Jesus said to the woman, "If you knew the gift of God, and who it is who says to you, 'Give Me a drink,' you would have asked Him, and He would have given you living water" (John 4:10, NASB).

Living water? What kind of gift is that?

Actually, it is a two-part gift. It's the gift of salvation through God's Son, Jesus, and it's the miraculous indwelling of His Spirit-the Holy Spirit-in the everyday lives of all who put their faith in Him, now and forever. Living water is everlasting life with God.

At first, the Samaritan woman had no idea who Jesus was or what He meant by "the gift of God" and "living water." What Jesus meant figuratively, she took literally. He was trying to use her physical need for water to show to her a far greater spiritual need for Him, but she misunderstood. She thought that Jesus meant real water. Spring water. The kind that bubbled up from the ground and flooded the bottom of Jacob's well.

With true tact, our patient Teacher tried to clear up the misunderstanding. "Everyone who drinks of this water will thirst again"; He said, "but whoever drinks of the water that I will give him shall never thirst; but the water that I will give him will become in him a well of water springing up to eternal life" (John 4:13-14, NASB).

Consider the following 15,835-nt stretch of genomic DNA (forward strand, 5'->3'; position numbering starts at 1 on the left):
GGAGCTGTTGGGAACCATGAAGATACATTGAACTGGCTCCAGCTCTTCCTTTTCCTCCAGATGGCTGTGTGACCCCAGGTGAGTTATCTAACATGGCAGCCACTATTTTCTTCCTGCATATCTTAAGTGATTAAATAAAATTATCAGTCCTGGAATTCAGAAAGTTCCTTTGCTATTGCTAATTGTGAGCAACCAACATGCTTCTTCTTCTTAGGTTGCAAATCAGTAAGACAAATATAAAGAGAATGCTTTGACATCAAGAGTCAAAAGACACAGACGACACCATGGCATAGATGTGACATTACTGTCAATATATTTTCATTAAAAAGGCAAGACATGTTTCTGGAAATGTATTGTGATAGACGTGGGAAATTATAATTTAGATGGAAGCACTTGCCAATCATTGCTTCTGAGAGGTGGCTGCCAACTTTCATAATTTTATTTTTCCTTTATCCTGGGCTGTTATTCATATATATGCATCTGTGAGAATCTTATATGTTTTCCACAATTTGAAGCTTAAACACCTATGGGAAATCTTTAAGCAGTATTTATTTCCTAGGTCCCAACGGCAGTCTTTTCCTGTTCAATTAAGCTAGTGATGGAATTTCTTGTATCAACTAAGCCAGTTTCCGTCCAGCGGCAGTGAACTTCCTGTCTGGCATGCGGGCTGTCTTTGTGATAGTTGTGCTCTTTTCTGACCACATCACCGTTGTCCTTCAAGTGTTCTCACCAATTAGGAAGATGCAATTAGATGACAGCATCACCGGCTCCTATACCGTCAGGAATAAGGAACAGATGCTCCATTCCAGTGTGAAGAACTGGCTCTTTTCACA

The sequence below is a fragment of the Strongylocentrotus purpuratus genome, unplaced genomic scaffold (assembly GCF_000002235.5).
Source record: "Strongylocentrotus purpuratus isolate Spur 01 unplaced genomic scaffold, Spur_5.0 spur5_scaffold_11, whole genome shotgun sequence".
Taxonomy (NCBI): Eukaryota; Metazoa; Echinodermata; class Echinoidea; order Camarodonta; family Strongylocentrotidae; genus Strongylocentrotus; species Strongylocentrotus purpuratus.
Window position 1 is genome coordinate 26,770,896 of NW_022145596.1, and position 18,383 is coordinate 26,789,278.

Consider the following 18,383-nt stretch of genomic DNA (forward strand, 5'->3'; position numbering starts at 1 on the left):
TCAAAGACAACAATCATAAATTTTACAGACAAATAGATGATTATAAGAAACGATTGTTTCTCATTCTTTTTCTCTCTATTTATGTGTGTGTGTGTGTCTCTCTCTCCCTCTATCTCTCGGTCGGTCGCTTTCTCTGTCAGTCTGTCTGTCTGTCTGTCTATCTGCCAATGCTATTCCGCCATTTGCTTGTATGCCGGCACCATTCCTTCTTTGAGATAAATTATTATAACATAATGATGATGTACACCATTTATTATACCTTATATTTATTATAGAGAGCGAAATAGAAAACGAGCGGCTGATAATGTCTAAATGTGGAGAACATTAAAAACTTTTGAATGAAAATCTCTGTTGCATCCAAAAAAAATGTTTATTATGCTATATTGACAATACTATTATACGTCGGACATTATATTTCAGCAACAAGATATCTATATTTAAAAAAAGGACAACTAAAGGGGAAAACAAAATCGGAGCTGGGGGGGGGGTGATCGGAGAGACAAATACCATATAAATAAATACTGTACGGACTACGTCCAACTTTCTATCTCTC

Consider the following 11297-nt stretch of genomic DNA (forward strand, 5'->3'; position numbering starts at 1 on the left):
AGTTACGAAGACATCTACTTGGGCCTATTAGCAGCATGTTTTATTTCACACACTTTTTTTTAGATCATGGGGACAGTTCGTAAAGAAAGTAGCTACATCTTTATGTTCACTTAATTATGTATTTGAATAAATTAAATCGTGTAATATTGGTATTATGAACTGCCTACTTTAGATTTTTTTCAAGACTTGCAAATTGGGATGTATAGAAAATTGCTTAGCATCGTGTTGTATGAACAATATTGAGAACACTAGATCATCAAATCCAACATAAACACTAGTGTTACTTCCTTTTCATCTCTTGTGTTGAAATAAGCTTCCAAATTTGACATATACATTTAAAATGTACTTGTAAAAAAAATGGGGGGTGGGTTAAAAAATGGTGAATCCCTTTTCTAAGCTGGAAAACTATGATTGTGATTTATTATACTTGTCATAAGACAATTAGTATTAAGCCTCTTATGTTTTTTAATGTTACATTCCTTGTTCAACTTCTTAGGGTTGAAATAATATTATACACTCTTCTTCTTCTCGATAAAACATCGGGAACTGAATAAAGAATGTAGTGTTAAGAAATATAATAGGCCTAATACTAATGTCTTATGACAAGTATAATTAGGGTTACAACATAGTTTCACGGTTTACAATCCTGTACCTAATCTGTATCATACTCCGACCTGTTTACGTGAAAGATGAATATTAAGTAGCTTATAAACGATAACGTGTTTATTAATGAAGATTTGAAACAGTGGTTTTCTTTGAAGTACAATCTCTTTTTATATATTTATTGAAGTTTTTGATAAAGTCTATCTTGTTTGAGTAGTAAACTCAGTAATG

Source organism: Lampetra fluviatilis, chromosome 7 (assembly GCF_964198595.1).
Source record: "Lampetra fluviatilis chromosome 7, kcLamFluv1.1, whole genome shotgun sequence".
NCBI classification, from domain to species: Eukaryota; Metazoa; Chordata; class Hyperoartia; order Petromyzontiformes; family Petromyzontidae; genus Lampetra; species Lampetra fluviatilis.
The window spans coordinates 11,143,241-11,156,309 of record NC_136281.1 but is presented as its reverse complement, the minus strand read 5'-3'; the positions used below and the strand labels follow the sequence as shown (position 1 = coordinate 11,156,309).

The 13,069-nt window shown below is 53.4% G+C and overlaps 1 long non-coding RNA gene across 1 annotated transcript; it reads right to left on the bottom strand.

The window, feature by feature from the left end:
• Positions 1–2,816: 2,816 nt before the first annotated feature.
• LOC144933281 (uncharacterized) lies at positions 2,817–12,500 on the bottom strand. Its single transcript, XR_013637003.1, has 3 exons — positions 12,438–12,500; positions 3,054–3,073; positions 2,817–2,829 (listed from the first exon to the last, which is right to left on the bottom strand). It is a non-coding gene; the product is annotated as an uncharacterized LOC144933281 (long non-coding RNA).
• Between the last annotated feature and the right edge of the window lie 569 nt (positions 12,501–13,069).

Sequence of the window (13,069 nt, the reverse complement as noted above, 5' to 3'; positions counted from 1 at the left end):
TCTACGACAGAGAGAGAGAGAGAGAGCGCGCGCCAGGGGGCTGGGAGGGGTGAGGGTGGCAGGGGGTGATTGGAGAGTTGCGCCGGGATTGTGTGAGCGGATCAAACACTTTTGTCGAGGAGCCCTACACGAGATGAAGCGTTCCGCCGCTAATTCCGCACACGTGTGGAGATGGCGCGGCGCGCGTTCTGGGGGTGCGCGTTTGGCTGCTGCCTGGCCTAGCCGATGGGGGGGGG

The woman at the well didn't need people, places, or things to find fulfillment. And she didn't need a bigger pitcher of water. She needed more of God. So, my friend, do we all.

But what about those of us who have already accepted God's gift of salvation and still don't feel all that satisfied? Why is it that believers often feel discontented and unfulfilled? Didn't Jesus tell the Samaritan woman that those who drink from His living water would never thirst again? That He would constantly be enough? So why are we still thirsty?

The problem is that we are not fully embracing all that God intended His gift to be. We've accepted the first part-His salvation-but we are not taking full advantage of and enjoying the second part-the indwelling of His Spirit. Jesus referred to this part as the "well of water springing up to eternal life" (John 4:14, NASB). Jesus promises to send His Holy Spirit to dwell within us. He offers not only to forgive and save, but also to dwell within us daily so we may experience life more abundantly until we get to our homes in heaven (see John 10:10).

To be continually satisfied deep down in our souls, we need to draw daily from this inner well. When we overlook His well within us, expecting temporary treats, quick fixes, and mere mortals to meet the deepest needs of our soul, we set ourselves up for disappointment.

Simply put, we need to experience more of God in our everyday lives.